Throughout history, when women have gotten fed up and gotten organized, they have been a powerful force for change.
“They said it couldn’t be done, but they did it.”
That’s how Charlie Brotman, the longtime announcer dumped from the Inauguration and then embraced by the official Women’s March on Washington, kicked off the historic rally at the nation’s capital on Saturday morning. It was a fittingly inclusive start to the event, which began as a Facebook invitation and evolved into a movement encompassing a multitude of liberal issues and ideals, from ensuring Black Lives Matter to stopping climate change. For better or worse, the grassroots idea became the Uber-Protest following the November 8th U.S. presidential election.
Despite early controversies and later objections that the Women’s March platform was not inclusive enough, the movement put the patriarchy on notice on Saturday, with millions of women and their families gathering in Washington and at solidarity marches across the country and the world. (The New York Times has a great compilation of photos and a map, too; many news outlets, including BuzzFeed, had fun round-ups of the best signs.) From the subzero temperatures of the northernmost march in Barrow, Alaska, to several hundred thousand people in Denver and Chicago, the crowds gathering around the country far surpassed expectations. In many locations, including Washington, D.C., the numbers were too large for actual marching to take place, and additional rallies swept all seven continents.
It was arguably the largest national protest in U.S. history—and remarkably peaceful.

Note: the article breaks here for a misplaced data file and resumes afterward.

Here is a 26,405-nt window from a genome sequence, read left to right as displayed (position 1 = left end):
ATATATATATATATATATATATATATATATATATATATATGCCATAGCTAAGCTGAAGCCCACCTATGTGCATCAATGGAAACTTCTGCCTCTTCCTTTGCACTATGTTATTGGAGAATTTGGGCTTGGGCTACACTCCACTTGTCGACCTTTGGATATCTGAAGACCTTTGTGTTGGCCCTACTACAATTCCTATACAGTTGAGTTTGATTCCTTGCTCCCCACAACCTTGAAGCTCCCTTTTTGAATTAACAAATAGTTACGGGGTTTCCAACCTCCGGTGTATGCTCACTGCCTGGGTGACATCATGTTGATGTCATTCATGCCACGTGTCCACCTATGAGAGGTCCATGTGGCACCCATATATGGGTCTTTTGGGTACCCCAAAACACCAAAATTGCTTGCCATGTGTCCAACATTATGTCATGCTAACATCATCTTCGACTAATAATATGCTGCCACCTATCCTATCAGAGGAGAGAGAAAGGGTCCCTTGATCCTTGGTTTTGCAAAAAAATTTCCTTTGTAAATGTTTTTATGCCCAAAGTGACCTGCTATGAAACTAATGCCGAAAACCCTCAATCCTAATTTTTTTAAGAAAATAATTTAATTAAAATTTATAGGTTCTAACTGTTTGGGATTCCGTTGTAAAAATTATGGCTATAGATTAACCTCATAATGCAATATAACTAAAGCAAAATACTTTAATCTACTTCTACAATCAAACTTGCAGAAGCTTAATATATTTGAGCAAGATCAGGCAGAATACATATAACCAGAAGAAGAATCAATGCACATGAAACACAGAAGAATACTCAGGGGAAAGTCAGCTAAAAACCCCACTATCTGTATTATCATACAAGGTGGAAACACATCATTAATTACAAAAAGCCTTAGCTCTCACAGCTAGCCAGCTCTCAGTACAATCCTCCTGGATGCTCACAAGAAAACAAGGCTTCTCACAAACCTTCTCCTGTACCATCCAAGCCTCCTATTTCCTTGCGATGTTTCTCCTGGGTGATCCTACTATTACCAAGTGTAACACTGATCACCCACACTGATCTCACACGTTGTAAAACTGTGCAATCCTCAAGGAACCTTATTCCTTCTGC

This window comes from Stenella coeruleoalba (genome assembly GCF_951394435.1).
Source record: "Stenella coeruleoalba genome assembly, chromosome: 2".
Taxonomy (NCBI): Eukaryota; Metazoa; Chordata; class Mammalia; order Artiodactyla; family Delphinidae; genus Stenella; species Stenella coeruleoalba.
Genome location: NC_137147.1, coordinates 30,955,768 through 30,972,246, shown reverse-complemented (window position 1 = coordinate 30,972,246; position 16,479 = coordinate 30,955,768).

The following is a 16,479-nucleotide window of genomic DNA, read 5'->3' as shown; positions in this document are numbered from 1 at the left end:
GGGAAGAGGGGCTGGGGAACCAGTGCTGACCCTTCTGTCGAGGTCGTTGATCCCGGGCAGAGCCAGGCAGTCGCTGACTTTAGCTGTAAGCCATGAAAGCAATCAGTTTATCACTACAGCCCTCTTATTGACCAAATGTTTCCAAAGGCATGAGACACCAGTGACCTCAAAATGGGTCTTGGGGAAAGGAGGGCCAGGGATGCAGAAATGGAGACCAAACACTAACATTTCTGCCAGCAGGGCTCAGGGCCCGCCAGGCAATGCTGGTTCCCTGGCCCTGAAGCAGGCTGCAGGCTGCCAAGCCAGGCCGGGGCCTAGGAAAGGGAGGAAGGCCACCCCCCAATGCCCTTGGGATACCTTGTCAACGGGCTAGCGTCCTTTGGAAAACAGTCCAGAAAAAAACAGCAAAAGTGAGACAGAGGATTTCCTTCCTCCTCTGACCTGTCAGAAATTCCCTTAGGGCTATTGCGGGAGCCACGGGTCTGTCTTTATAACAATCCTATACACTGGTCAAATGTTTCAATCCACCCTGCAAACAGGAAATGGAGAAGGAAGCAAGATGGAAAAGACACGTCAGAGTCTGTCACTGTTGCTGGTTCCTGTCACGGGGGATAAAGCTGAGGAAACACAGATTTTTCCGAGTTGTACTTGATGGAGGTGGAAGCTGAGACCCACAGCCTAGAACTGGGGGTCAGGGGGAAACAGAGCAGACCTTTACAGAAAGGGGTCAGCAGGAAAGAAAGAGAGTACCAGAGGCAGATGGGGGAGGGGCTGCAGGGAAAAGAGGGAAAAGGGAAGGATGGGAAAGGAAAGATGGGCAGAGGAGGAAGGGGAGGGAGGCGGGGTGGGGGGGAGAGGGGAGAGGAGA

Even as the U.S. press dithered about the counts for the numbers of people in the National Mall on Friday and Saturday, crowd scientists in the UK were making relatively definitive estimates. According to Marcel Altenburg and Keith Still of Manchester Metropolitan University in Britain, there were around 160,000 people on the Mall on Friday right before Trump took the podium at his inauguration, whereas at the march on Saturday at 2 pm, there were at least 470,000 people in the same area. In other words, there were three times as many people just in Washington alone. The university’s estimates are on the conservative side when it comes to the march, as the attendees were more spread out than the inauguration crowd.
Police put the number rallying in L.A. at around a half million, and NYC’s Mayor Bill de Blasio has declared there were 400,000 marchers in New York City. In Chicago, organizers estimated 250,000, and in Boston, officials estimated 175,000. Around a hundred thousand people gathered in Seattle, Denver, and Portland, Oregon. The Guardian reports that “In the UK, between 80,000 and 100,000 people joined the Women’s March on London, and another 14 marches took place in towns and cities including Manchester, Cardiff, Edinburgh, Liverpool, Leeds and Belfast.” Add to that all the smaller marches across the United States and the gatherings around the world, and the participation numbers rise to an estimated 5 million, organizers say.
“It’s been a heart-rending time to be both a woman and an immigrant in this country,” said actress America Ferrara in Washington, one of many celebrities and high-profile activists who spoke, including Gloria Steinem, Angela Davis, and Michael Moore. “A platform of hate and division assumed power yesterday. But the president is not America. His cabinet is not America. Congress is not America. We are America…and we are here to stay. We march today for our families and our neighbors, our future, for the causes we claim and the causes that claim us.”
Prominent nonprofit partners included Planned Parenthood and the Natural Resources Defense Council—which had logos on stage in Washington—and many others. As NPQ reported earlier in January, Cecile Richards, the president of Planned Parenthood hopes the Women’s March has helped create a new, informal coalition of cause.